As the latest bouts of volatility have been racking the stock markets, it has also affected the bond markets, particularly liquidity–the ability purchase and sell an asset within a reasonable amount of time. BBB bond markets are especially susceptible because institutional investors, who carry war chests full of capital that aid in liquidity, aren’t able to invest in these bonds if they become high yield or “junk” issues.

BBB bonds comprise almost 50% of the $5.8 trillion investment-grade bond market and a lack of liquidity could leave BBB bond investors holding the debt as it toes the line between investment grade and junk bond status–the worry, of course, being that it may eventually fall into the category of the latter.

Now, it appears that Asia is facing the same problem with investment-grade corporate debt down 1%, according to an article in the Wall Street Journal. Like the U.S., BBB bonds make up a good portion of investment-grade debt in Asia–44%–and they, too, are on the verge of a falling into high-yield or “junk” status.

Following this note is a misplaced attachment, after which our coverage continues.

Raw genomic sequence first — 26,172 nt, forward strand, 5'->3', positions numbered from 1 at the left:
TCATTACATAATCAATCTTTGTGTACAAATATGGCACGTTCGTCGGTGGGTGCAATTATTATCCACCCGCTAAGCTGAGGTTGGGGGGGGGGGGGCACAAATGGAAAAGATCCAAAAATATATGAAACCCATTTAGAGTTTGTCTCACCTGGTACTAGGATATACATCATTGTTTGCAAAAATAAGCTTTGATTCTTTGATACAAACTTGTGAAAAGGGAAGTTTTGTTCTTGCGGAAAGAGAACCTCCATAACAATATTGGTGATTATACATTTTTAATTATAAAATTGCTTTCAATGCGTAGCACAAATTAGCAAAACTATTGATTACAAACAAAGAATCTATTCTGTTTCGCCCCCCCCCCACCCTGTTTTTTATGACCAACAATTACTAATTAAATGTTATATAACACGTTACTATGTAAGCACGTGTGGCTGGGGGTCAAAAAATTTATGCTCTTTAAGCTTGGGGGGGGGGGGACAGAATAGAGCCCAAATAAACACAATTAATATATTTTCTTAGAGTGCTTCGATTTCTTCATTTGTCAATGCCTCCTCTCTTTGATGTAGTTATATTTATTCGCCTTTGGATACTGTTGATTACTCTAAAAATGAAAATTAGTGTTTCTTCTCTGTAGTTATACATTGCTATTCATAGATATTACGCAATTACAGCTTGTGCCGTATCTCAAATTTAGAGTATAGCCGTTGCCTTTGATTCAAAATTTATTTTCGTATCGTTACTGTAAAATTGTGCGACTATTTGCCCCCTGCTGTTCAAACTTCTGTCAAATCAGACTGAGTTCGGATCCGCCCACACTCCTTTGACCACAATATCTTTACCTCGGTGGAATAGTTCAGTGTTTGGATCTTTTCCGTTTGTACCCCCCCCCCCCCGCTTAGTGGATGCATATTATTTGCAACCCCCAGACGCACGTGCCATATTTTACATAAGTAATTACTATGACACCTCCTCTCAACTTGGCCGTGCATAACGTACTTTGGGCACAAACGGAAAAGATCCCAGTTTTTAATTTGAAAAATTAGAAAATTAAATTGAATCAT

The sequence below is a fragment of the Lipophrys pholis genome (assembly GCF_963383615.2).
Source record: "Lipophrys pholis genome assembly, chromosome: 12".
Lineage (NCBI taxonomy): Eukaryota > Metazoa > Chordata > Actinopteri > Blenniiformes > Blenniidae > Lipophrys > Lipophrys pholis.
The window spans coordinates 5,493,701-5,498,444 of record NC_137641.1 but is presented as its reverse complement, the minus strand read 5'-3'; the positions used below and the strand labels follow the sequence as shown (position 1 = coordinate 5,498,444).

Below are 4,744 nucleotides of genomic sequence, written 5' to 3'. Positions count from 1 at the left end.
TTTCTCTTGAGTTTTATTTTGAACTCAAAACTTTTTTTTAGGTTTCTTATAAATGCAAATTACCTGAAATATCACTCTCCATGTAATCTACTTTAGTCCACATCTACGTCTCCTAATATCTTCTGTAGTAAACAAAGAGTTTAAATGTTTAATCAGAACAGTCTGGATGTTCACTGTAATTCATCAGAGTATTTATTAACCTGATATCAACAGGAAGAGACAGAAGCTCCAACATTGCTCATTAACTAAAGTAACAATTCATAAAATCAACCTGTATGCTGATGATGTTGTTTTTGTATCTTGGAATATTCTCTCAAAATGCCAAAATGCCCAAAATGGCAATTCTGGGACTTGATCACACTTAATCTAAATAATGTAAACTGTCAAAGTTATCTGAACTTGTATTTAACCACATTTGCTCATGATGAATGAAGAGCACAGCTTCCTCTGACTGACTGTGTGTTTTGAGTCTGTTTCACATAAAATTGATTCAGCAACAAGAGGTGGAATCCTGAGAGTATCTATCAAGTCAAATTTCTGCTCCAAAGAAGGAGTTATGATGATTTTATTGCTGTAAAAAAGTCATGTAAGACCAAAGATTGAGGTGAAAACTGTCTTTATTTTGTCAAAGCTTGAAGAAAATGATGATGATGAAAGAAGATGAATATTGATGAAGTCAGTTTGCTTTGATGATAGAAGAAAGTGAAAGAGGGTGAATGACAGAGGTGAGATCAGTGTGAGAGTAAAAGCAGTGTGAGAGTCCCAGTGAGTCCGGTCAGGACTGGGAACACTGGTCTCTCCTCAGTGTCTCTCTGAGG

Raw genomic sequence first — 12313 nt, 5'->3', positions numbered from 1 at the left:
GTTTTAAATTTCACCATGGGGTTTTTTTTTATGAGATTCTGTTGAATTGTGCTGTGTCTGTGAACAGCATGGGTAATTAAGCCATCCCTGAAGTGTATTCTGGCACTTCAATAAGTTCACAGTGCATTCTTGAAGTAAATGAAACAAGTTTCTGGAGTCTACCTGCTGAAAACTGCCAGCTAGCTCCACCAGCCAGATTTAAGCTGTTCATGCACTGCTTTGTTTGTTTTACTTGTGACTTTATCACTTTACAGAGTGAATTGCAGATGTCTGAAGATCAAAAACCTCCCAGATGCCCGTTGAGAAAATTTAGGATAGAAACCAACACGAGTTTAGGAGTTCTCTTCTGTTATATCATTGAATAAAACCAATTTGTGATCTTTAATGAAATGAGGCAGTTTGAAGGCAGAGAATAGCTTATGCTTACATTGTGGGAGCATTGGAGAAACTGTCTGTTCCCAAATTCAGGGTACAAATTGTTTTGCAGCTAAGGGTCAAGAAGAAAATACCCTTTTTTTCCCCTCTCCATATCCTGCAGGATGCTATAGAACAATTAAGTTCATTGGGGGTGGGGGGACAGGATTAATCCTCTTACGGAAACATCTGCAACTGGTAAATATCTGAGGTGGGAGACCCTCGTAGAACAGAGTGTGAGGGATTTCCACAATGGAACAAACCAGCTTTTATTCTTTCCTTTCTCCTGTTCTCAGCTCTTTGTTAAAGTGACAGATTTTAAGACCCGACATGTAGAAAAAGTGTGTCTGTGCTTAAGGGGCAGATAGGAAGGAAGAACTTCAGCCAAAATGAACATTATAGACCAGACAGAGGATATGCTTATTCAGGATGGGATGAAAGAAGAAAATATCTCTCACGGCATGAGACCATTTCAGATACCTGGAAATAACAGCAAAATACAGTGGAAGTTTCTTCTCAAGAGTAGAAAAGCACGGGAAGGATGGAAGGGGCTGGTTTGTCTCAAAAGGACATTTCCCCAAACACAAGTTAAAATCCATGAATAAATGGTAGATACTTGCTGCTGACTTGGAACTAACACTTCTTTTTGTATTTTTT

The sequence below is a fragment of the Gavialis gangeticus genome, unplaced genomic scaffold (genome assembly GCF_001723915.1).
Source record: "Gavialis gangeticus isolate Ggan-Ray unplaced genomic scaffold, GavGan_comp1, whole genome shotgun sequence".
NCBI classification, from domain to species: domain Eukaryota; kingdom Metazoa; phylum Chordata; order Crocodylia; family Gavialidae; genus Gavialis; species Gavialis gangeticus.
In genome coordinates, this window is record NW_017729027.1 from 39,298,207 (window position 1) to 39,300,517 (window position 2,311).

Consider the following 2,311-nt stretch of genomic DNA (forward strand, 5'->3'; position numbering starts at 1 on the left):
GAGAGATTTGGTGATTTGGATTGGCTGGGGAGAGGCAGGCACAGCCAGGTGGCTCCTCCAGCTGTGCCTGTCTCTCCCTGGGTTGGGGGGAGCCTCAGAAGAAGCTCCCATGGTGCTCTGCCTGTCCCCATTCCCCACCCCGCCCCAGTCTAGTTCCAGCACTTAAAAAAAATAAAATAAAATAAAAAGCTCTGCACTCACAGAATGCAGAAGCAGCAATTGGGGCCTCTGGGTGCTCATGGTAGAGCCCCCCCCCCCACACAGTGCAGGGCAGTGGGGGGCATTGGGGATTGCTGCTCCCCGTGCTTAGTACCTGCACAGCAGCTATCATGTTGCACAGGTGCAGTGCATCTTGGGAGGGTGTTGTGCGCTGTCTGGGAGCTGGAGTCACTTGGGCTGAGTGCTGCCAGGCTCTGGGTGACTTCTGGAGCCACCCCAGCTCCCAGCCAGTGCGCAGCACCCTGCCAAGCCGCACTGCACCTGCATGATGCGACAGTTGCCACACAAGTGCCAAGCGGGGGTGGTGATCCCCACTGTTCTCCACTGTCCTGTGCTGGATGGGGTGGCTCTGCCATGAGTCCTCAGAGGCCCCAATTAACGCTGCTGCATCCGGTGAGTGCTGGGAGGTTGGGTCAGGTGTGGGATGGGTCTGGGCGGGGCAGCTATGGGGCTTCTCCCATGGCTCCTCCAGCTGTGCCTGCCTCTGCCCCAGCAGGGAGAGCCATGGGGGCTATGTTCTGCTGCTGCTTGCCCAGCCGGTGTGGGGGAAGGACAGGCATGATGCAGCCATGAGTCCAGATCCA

A number of investors are worried that Moody’s Investors Service will take these Asia BBB bonds and knock them down a notch lower–the downgrade, of course, putting a majority of them into the less-than-investment-grade category.

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